Curated by Judit Krijgh-Bozsan
May 27 - July 22, 2023
Opening Saturday May 27, 12-6 PM
The Belgian-born Laura Limbourg (b.1996) grew up and completed her studies in the Czech Republic. She returns to her birth country with her first solo show in Belgium, DEUCE, at Ballon Rouge from May 27 - July 22, 2023.
A deeply engaged artist, Limbourg’s works tell important stories, reflecting upon and drawing inspiration from the often-contrasting impressions she encounters and absorbs throughout her travels and day-to-day life as an artist. Through the intimate world that comes to life on her canvases and vases, we witness the continuous unfolding of Limbourg’s growing sense of identity and awareness as both an artist and a citizen of the world.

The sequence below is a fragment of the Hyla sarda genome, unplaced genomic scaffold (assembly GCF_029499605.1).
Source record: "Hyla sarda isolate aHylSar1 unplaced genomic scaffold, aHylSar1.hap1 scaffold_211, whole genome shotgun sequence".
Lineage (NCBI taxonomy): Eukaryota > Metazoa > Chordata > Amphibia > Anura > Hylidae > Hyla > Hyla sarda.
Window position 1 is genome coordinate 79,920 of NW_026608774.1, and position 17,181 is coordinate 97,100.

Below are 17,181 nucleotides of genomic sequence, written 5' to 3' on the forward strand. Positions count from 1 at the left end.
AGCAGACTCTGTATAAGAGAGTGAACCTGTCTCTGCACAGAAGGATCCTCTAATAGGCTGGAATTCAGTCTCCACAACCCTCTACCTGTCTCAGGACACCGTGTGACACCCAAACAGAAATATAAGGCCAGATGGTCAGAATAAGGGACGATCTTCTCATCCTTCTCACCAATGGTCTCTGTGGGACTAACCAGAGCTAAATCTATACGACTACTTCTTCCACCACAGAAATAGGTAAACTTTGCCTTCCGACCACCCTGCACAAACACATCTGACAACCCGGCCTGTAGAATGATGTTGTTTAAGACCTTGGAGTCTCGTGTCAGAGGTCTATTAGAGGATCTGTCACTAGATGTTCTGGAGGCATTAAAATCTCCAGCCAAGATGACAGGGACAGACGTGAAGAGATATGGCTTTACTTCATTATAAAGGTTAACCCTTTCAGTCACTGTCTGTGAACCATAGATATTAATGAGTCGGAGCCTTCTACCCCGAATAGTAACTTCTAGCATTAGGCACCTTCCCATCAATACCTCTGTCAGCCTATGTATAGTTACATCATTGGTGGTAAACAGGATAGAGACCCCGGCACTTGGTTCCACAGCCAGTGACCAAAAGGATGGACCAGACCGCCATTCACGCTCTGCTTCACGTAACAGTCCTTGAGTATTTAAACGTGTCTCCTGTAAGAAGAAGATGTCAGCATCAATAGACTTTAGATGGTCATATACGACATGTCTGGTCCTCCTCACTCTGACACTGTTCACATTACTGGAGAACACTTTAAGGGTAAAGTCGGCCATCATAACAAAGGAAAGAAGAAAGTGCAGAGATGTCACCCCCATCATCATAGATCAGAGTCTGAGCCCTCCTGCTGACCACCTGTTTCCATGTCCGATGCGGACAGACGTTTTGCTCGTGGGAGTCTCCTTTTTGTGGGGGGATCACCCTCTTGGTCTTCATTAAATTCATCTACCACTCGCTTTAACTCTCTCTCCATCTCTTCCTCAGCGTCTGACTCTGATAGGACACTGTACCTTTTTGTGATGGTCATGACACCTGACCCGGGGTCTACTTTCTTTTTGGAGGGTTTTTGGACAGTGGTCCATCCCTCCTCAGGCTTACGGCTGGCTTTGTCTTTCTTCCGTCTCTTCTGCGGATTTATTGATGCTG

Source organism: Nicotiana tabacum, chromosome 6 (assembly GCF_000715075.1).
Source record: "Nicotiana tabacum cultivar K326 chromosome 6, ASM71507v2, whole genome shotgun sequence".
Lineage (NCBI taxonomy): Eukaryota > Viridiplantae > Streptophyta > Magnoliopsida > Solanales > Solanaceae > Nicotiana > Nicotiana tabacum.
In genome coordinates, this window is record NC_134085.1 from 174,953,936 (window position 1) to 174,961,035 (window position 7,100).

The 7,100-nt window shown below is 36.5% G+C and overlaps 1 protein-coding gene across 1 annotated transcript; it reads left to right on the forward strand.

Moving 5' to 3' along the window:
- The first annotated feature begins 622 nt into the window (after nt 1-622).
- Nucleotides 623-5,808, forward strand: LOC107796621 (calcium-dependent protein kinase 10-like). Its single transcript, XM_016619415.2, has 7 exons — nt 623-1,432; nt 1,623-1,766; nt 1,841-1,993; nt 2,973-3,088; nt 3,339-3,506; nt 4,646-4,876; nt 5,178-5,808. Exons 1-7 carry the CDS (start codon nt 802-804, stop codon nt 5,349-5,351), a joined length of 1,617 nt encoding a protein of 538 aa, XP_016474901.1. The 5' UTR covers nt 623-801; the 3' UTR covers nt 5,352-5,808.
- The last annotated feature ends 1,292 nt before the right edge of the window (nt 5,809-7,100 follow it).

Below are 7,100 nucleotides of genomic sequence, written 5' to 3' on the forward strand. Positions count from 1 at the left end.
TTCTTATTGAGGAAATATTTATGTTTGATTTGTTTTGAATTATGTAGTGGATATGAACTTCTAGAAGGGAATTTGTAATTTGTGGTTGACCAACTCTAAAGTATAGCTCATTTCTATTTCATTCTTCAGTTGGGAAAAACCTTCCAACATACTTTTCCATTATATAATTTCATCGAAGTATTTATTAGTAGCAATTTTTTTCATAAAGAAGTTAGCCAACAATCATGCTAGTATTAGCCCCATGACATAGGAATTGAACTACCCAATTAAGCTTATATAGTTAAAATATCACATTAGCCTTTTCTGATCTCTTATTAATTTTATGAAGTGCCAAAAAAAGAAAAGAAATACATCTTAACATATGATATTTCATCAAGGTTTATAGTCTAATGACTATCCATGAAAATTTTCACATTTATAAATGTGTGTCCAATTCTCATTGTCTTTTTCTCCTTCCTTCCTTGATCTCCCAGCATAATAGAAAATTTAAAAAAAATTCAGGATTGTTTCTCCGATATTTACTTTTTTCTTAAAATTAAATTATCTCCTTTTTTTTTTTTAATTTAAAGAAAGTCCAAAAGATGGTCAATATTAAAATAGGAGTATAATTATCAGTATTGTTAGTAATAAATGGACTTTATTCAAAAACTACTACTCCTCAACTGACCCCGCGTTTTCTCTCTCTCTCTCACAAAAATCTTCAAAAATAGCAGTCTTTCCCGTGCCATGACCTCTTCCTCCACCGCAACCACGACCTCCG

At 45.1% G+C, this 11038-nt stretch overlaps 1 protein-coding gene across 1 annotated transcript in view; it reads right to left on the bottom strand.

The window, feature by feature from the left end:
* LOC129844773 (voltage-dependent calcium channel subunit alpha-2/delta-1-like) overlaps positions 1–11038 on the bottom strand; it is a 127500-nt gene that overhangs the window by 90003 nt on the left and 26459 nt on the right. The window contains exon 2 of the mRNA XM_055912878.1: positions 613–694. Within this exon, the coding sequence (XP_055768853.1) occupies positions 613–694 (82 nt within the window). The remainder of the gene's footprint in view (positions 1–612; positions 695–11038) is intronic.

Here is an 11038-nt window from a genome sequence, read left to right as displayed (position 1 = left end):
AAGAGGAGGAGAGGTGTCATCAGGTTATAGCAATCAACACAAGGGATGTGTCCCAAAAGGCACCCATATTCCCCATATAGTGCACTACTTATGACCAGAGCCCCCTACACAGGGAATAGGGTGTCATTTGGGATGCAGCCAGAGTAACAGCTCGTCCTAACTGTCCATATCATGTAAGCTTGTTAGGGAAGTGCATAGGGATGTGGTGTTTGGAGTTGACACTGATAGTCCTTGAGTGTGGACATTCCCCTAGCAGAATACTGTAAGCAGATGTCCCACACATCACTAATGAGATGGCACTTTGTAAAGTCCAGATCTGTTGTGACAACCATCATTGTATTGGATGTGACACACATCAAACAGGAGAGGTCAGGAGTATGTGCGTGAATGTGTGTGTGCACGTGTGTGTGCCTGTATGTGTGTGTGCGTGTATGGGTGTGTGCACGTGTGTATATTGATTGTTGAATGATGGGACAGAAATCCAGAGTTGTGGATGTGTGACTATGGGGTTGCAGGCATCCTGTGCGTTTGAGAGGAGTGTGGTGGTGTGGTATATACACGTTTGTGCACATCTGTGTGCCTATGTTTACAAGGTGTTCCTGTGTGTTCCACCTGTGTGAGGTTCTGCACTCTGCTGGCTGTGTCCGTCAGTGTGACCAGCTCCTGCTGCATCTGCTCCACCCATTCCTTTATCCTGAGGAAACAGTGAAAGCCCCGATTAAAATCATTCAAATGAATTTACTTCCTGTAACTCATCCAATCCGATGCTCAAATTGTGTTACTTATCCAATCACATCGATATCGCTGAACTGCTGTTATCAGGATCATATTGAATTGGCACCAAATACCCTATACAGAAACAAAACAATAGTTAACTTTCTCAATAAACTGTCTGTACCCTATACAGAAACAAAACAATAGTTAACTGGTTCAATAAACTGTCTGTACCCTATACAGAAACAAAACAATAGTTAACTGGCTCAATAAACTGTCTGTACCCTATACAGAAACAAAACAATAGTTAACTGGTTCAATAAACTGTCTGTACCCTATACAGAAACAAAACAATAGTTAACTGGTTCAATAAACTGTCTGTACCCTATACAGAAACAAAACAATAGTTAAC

In this most recent body of work for DEUCE, Limbourg has taken on an introspective approach by adopting an autobiographical thematic direction where childhood memories merge with experiences from her recent travels as a young artist in America. In the last quarter of 2022, Limbourg spent three months living in New York City, where she shared a house that functioned both as a home and studio space with six fellow artists in Harlem. From attending the fair and parties of Art Basel Miami to driving a convertible Mustang in Las Vegas, where every neon sign and display of human behavior act as mnemonic devices for the mindless consumerism of contemporary societies across all contexts, Limbourg fully immersed herself in the American experience. A drastic change of context, the glamorous art world she encountered elicited in her a period of self-reflection. Treating her canvases as pages of a visual diary, she recorded important moments from her daily impressions as she navigated through this newly discovered network of complex relations.